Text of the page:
Claremont Insider: City Council Meets Tonight

Tuesday, May 26, 2009

City Council Meets Tonight

The Claremont City Council has its regular meeting tonight. The council meets at 5:15pm at City Hall for a special closed session, and then will have its regular session at 6:30pm.

The council's regular session takes place in the council chambers at 225 W. Second Street in the Claremont Village. You can watch the meeting streamed live on the City's website.


There are two items on the special session agenda. Both have to do with litigated matters.

The first is the lawsuit brought by the neighborhood group Protect Our Neighborhoods. This has to do with the change in the city's leafblower ordinance, which was approved by the City Council last fall without the proper initial study being done as is required under the California Environmental Quality Act. A settlement has been worked out, and the only thing remaining to be done is for the parties to negotiate the amount the City will pay for the plaintiffs' fees and costs.

This one's a flub that falls directly at the feet of City Attorney Sonia Carvalho, who failed to advise the City Council of the need for the CEQA initial study when the council approved the ordinance change. Tell us again, why are we paying Carvalho's monthly retainer fee?

The second special session item has to do with litigation over pollution from rainwater runoff.


It looks like another full schedule for the city council tonight, says the regular session agenda:

  • There's a ceremonial matter starting things off. Claremont Human Services Commissioner Jeff Camacho will honor the recipients of the Youth Award and the Dick Guthrie Award. (Claremont may be the only town we know of that names awards after its consultants. Don't what you have to do to win a Guthrie.)

  • The council will consider exempting non-profits from the $300 annual business and home occupation fee. The council will also discuss refunding fees the City has collected from non-profits since July, 2008.

    The fact that the City has been charging non-profits came to light on April 28 when Claremont Finance Manager Adam Pirrie gave a presentation his efforts to increase the City's revenue by applying fees to businesses and organizations that had been overlooked in the past. Pirrie's efforts have increased the amount collected in business fees by $40,000, from $725,000 to $765,000. Looks like we'll be giving some of that back now.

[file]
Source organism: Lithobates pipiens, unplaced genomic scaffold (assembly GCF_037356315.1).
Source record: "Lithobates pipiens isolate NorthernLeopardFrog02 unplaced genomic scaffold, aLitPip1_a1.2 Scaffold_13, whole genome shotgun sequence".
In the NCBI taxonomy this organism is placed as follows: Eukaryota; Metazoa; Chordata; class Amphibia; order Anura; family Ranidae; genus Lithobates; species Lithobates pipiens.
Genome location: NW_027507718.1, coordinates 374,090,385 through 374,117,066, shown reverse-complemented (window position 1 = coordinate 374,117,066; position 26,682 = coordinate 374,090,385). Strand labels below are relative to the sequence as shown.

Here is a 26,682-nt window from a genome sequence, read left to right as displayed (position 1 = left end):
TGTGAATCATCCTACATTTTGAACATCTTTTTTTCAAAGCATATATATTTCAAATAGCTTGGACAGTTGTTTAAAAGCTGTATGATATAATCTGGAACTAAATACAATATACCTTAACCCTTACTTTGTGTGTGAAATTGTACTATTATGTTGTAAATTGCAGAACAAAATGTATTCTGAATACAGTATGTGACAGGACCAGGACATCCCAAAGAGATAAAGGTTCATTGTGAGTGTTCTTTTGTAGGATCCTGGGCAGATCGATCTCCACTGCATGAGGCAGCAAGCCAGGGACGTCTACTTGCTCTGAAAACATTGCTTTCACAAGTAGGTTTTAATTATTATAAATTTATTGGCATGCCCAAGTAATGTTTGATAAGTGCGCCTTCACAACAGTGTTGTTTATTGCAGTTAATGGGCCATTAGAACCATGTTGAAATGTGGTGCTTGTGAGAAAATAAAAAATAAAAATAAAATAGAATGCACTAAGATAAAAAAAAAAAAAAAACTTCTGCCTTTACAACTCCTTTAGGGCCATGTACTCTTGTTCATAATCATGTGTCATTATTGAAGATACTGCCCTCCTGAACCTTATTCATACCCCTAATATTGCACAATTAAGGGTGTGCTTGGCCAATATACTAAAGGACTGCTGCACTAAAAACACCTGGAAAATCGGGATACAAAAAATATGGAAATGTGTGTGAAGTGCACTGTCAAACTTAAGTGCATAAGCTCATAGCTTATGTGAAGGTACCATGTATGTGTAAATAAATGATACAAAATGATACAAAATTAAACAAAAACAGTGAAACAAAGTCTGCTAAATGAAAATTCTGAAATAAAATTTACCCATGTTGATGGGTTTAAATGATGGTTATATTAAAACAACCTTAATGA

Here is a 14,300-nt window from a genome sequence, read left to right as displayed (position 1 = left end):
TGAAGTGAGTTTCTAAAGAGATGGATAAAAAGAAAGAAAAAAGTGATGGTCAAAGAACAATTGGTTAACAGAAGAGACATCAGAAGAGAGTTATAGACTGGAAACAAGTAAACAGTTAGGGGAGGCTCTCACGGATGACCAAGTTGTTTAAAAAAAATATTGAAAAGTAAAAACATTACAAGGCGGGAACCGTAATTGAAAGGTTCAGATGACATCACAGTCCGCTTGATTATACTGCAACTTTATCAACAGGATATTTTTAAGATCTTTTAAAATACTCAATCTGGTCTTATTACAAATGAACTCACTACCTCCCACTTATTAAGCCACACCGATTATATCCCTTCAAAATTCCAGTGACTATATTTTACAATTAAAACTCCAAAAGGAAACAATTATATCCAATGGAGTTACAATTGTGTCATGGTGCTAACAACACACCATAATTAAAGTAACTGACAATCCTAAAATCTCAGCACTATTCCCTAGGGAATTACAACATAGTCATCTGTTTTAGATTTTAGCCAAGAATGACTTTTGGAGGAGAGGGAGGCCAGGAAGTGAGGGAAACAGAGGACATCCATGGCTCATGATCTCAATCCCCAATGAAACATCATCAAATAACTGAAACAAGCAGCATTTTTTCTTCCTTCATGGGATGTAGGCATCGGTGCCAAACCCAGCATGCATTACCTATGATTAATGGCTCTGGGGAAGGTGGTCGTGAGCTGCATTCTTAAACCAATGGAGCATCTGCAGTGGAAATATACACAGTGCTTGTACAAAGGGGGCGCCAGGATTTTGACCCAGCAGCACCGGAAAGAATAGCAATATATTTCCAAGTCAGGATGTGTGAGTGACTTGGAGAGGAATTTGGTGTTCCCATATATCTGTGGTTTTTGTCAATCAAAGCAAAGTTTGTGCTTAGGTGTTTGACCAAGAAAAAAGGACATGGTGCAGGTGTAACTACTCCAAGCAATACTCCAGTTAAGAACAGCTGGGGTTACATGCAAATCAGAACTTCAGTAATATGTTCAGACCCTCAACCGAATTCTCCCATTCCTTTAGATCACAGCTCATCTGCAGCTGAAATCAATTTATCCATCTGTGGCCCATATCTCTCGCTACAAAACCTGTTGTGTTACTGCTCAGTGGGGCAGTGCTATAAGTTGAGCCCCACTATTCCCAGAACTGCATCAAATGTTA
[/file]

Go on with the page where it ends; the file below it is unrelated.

A number of non-profits in town squawked at the fees. In response, the City Council expressed a desire for a non-profit exemption.

  • The council will consider raising its 2009-10 appropriations limit by about $738,000 t0 $29,314,127. The City is required by state law to come up with this limit.

  • The council will receive its annual Landscaping and Lighting District engineer's report and will be asked to keep the LLD at $147.12 per parcel since the Consumer Price Index remained essentially flat from March, 2008, to March, 2009.

  • The council will also debate the elimination of the Claremont Trolley. Chaffey College is interested in taking over the trolley's lease, so that would provide the City with an easy out. However, expect members of the Claremont Community Foundation, including former Claremont mayor Judy Wright, to fight for keeping the trolley. They want it for their own use once or twice a year for fundraisers and don't really mind the fact that they are taking money away from other city transit programs like Dial-A-Ride for their favorite toy.

    The CCF's main talking point will be the one you've seen in letters to the Claremont Courier: The trolley just has a routing problem. Change the route, and more people will ride it. We've written in the past why this is a foolish notion.

    Expect Sam Pedroza and Linda Elderkin to follow the CCF's lead and vote to keep the trolley but use a different route.

  • City Manager Jeff Parker has a report to the council on the intersection at Indian Hill Blvd. and 10th St. The report also discusses the city-wide crosswalk policy (yes, there is one). Parker tries to point the finger at the Protect Our Neighborhood group for delaying the removal of the 10th St. lighted crosswalk in January because the said any change would require an initial study under CEQA.

    This, of course, does not explain the 3-1/2 year delay by the City in changing the crosswalk after the Traffic and Transportation Commission reviewed the matter in October, 2005.

    Parker's report also said that with left and right turns at that intersection, the crosswalk is not the only contributing factor in accidents.

  • The council will move forward with site selection for a new police station. Three sites are under consideration: The current site on Bonita Ave., the Corey Nursery site at 1650 N. Monte Vista, and the former affordable housing site at the southeast corner of Base Line Rd. and Towne Ave.

    Actual construction on the new station will have to wait until funding becomes available.